POLACCA, Ariz. - Hopi High media students won seven state awards, gave a presentation at a conference, toured Arizona State University Cronkite School of Journalism and agreed to a partnership with Radio Phoenix during the last couple weeks.
Hopi High won seven media awards from the Arizona Interscholastic Press Association with five awards for radio and two for journalism.
Christina Rucker took home two radio awards with a superior for public service announcement and an honorable mention for a commercial. Superior is the top ranking and could be considered the state championship in that division. Honorable mention is the third place for each category.
The top ranking in the public service announcement came for an announcement about a gas line break in the community. The commercial was about Cellular One.
Rucker, a junior, said the award was unexpected.
"I feel very happy, surprised and felt like I accomplished something big," she said. "I did not expect to receive any awards let alone two awards and one that is the highest you can get."
Also receiving honorable mention in radio for Hopi High were Otivia "Big O" Puhuhefvaya, Jewel Kagenveama and Kara Mahle. The contest was based on last year's recordings. Mahle graduated last year and now attends the University of Kansas. Mahle's award was for a profile on Hopi High Athletic Director Wallace Youvella Jr.
Puhuhefvaya was ecstatic about winning a state award.
"Winning was a shock. It made my day. I was walking around with a smile all day," she said. "Winning this award was awesome."
Puhuhefvaya, a junior, received her award for a sports story about the Hopi High boys cross country team.
Kagenveama, a senior, won her award for a profile on flute player Jose Fred. She said recording the profile was one of the toughest projects she had, especially because she had to correct her mistakes.
"I was glad I got my recording to perfection," she said. "I really didn't expect to win an award, but I was like 'hey.' It's worth a challenge so I tried it. I was glad to know that my hard work paid off for something good."
The two honorable mention journalism awards went to Halli Lomayaktewa and Talik Namoki.
Lomayaktewa, a junior, won honorable mention for writing a story about Hopi High student Darin Johnson being named to the Public Radio Exchange Editorial Board. She did not expect to win an award.
"I felt very honored that I got a state award," she said.
Namoki, a senior, won an honorable mention award for her newspaper story about Youvella's nomination to the Arizona Interscholastic Association Executive Board.
She said she was also surprised she won an AIPA award this year.
"I felt happy and honored. This is the second year I won an AIPA award. My mom and my family are proud of me," she said.
The Hopi High Teen Show airs on KUYI, the Hopi community radio station, the largest public Native American radio station in the continental 48. Hopi High teen radio students also air other shows on KUYI, call in news briefs to KINO and contribute to Public Radio Exchange.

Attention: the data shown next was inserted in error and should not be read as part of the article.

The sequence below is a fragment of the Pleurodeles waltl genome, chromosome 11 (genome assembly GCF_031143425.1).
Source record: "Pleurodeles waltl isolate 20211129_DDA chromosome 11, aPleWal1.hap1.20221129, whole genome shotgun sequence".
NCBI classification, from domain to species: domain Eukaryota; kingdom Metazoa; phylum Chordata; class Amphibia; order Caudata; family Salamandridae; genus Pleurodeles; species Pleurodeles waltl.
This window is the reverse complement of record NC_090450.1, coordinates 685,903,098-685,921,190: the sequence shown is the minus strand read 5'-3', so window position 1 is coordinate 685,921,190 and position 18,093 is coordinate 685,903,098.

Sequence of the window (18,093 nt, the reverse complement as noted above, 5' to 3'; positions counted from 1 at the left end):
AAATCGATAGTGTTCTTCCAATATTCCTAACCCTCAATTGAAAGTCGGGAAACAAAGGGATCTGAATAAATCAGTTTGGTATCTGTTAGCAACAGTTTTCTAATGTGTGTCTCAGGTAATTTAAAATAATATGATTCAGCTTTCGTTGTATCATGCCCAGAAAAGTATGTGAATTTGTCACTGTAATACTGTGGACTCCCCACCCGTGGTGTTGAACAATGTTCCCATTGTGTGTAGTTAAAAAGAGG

The Hopi High radio students gave a presentation the following week at the Southwestern Institute for Education for Native Americans after being recognized by that group as a model education program.
The Hopi High radio students were the only student group giving a presentation as the rest of the presenters were adults including spokesmen for the Arizona Cardinals and Cable One.
The Hopi High radio student presenters were Sacheen Mike, Rucker and Puhuhefvaya with help from national journalism award winning student Mary Grace Pewewardy. The trio said the conference was educational and fun. They also thought their presentation went well although they ran into some technical difficulties and wished that the audience asked more questions.
They liked the sessions by the other presenters. Puhuhefvaya said she particularly liked the "I am sacred, not scared" session led by Hopi Percy Ami which focused on character and students making good decisions.
The trio also liked guest performers Tatanka Means, Aaron White, Anthony Wakeman and Linda White Wolf. Means is an actor, stuntman and comedian. White sings and plays the guitar while Wakeman plays the flute. White Wolf is an Arizona television personality.
Mike, a junior, said Means was awesome with his standup comedy.
The trio said the tour at ASU Cronkite School of Journalism, one of the top journalism schools in the country, was fun and educational.
The trio were glad to reach a partnership with Radio Phoenix, an online radio station, and look forward to supplying them with news on a weekly basis. The Hopi High media students met with Victor Aronow from the Arizona Community Media Foundation to setup the partnership.
"I hope we can do it," Mike said.
The Hopi High School radio broadcast and journalism clubs are raising money so they can attend the National Journalism Education Association conference in Seattle,Washington, April 12-15.
The radio club is attempting to raise $14,400 so they can send ten students and two chaperones to attend the national conference so students can learn more about how they can become empowered though communications.
The trip will cost approximately $1,200 per person for the airfare, hotel, food and other amenities. Hopi High School will match the money that the club raises. Any donation is appreciated.
The students attending the national youth radio conference will benefit by meeting students from other radio stations from throughout the country and learning more about radio techniques.
Checks should be made out to the Hopi High Radio Club or Hopi High Journalism, P.O.Box 337, Keams Canyon, AZ, 86034. For more information, telephone radio teacher Stan Bindell at 928-738-5111, extension 241.
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